A trip to the FM transmitter site

A few pictures from my last trip to one of our FM transmitter sites.  This is a mountain top site, in as much as a medium sized hill is a mountain around here.  This site has a 2.3 mile road through the woods that is almost impassable 3-4 months out of the year.

Previous engineers have walked up the hill with a tool box.  I can say this with all honesty; not me.  In the past they have also rented a helicopter, used a snow cat, snowmobiles or an ATV with snow tracks.  I’d do those things provided they are safe and insured.  As I get older (and wiser), I realize that the only person who going to look after my well being is me.

Anyway, the trip starts here, at the gate:

Gate to transmitter road
Gate to transmitter road

Then it goes up the hill:

Transmitter site access road
Transmitter site access road

Some sections are worse than others:

washed out road
washed out road

Along the way there are some nice views:

City reservior near transmitter site
City reservior near transmitter site

Finally, the gate to the tower farm:

Access gate to transmitter site
Access gate to transmitter site

There are two digital TV stations, several cell phone carriers, some government two way gear, some FM translators, Media Flow, and us at this site.  There are also some Ham radio repeaters off to the side in another building.  All in all, a pretty RF intense site.

The view from the top:

view looking north
view looking north

The reason why we came:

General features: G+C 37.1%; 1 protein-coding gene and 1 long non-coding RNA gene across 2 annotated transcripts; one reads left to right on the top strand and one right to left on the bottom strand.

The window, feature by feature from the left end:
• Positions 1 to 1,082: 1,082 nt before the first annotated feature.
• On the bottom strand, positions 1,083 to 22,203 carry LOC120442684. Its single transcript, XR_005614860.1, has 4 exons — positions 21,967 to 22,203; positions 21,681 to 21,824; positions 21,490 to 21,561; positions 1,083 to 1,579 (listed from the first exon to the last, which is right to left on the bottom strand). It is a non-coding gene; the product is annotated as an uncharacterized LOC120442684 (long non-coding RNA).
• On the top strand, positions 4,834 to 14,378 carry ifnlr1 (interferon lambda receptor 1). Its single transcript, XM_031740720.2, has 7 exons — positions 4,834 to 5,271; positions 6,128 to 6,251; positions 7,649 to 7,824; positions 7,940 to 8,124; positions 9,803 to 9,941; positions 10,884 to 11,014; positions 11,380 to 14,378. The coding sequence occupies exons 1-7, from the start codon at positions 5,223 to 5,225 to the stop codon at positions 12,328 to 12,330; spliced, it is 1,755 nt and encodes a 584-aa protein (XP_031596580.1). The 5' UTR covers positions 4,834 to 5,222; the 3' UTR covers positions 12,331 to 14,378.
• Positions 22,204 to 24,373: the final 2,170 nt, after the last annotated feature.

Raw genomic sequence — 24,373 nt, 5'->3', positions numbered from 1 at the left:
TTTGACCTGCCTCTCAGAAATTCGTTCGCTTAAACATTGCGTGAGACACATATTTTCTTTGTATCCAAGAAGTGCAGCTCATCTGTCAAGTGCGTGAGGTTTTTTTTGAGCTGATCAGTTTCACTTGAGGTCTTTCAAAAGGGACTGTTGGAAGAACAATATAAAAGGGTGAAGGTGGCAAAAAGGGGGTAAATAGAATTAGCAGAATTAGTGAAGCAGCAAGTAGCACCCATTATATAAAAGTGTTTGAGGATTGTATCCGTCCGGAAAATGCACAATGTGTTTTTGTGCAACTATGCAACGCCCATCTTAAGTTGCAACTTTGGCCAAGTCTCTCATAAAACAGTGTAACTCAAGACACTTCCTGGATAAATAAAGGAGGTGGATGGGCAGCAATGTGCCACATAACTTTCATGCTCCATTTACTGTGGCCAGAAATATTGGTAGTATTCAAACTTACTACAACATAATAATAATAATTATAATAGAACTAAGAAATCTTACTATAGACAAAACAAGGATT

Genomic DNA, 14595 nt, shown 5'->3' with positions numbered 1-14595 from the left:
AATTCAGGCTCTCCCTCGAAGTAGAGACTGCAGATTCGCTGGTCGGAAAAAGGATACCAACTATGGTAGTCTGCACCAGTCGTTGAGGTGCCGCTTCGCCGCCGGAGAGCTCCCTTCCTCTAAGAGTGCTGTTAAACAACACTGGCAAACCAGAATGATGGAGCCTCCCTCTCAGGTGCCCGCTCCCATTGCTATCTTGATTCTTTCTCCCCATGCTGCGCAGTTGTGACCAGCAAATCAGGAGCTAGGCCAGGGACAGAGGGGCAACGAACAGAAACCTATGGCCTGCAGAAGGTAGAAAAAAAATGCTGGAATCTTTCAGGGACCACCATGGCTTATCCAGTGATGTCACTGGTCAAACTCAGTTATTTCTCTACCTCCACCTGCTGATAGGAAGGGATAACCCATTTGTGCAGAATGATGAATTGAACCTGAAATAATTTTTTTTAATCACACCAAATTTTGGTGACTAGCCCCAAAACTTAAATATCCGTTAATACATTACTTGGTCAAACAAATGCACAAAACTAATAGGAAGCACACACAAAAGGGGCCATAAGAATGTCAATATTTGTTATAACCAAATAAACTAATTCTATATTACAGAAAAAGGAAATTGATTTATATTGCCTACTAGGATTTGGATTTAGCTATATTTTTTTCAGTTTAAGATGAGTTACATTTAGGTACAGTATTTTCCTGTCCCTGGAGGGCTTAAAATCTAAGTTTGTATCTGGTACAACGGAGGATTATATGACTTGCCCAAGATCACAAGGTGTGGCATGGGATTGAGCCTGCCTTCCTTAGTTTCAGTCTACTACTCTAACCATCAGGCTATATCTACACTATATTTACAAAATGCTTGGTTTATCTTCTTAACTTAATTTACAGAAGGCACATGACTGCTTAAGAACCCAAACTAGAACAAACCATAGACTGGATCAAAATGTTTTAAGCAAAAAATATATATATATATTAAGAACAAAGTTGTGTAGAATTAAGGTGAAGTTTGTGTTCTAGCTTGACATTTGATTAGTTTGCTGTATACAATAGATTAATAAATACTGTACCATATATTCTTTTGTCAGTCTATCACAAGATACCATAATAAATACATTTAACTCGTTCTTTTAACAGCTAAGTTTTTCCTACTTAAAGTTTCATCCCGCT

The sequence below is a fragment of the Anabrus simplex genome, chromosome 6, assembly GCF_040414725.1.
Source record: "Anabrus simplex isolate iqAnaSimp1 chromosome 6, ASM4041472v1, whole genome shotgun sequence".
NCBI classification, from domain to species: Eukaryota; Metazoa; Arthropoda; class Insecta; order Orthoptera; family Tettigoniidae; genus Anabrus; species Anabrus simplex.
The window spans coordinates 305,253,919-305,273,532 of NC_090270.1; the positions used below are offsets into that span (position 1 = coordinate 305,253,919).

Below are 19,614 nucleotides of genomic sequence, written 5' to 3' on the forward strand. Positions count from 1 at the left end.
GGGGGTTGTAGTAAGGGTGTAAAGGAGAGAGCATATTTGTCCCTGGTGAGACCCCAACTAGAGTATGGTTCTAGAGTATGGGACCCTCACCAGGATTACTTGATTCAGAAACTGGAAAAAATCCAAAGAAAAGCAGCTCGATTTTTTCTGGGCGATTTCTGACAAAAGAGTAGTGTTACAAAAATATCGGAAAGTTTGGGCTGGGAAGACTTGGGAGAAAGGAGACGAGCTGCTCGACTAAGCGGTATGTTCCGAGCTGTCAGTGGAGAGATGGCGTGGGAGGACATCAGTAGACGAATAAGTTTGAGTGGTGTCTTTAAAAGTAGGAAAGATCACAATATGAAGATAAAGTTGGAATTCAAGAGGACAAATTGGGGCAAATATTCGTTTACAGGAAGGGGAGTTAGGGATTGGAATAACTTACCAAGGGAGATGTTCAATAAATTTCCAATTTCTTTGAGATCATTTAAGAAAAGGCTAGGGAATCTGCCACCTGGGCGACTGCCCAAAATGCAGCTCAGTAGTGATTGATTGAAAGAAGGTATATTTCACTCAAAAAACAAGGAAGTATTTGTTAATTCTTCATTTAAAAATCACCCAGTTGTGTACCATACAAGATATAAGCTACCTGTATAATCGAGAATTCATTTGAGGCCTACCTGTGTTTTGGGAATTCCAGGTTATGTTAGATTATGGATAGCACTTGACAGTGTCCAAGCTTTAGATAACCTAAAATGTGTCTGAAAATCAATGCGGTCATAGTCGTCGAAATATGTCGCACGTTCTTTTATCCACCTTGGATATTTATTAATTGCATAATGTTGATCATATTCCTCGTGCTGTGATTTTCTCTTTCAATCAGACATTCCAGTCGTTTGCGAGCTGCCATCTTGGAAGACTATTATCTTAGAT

Transmitter room
Transmitter room

That is a 24 year old BE FM5B transmitter.  The back up is a Gates FM5G, which aren’t we glad we have a solid reliable transmitter selection for such a remote site.  Actually, we were supposed to put in a new Nautel V-10 here last year, but the money was spent on computers instead.  Oh well, good thing there will be no computer crashes when we go off the air.

A standard maintenance trip consists of meter readings, comparing the reading to the last set of readings, changing the air filters, checking the remote control and calibrating it to the transmitter, checking the tower light sensor, etc.

Normally, the backup transmitter would be run into the dummy load, but the backup transmitter no longer works.  Parts are not available to fix it, so we operate without a net.  One of the previous general managers asked if that keeps me awake at night, to which my answer was no, not at all.

3 thoughts on “A trip to the FM transmitter site”

  1. @JD – perhaps you are a better man than I, I have worked on several of these units over the years and could never get them to play right… the tuning drifts, they have a tendency toward parasitic oscillation, grid bypass capacitors tend to explode, etc. We took that out of service last year a scrapped it.

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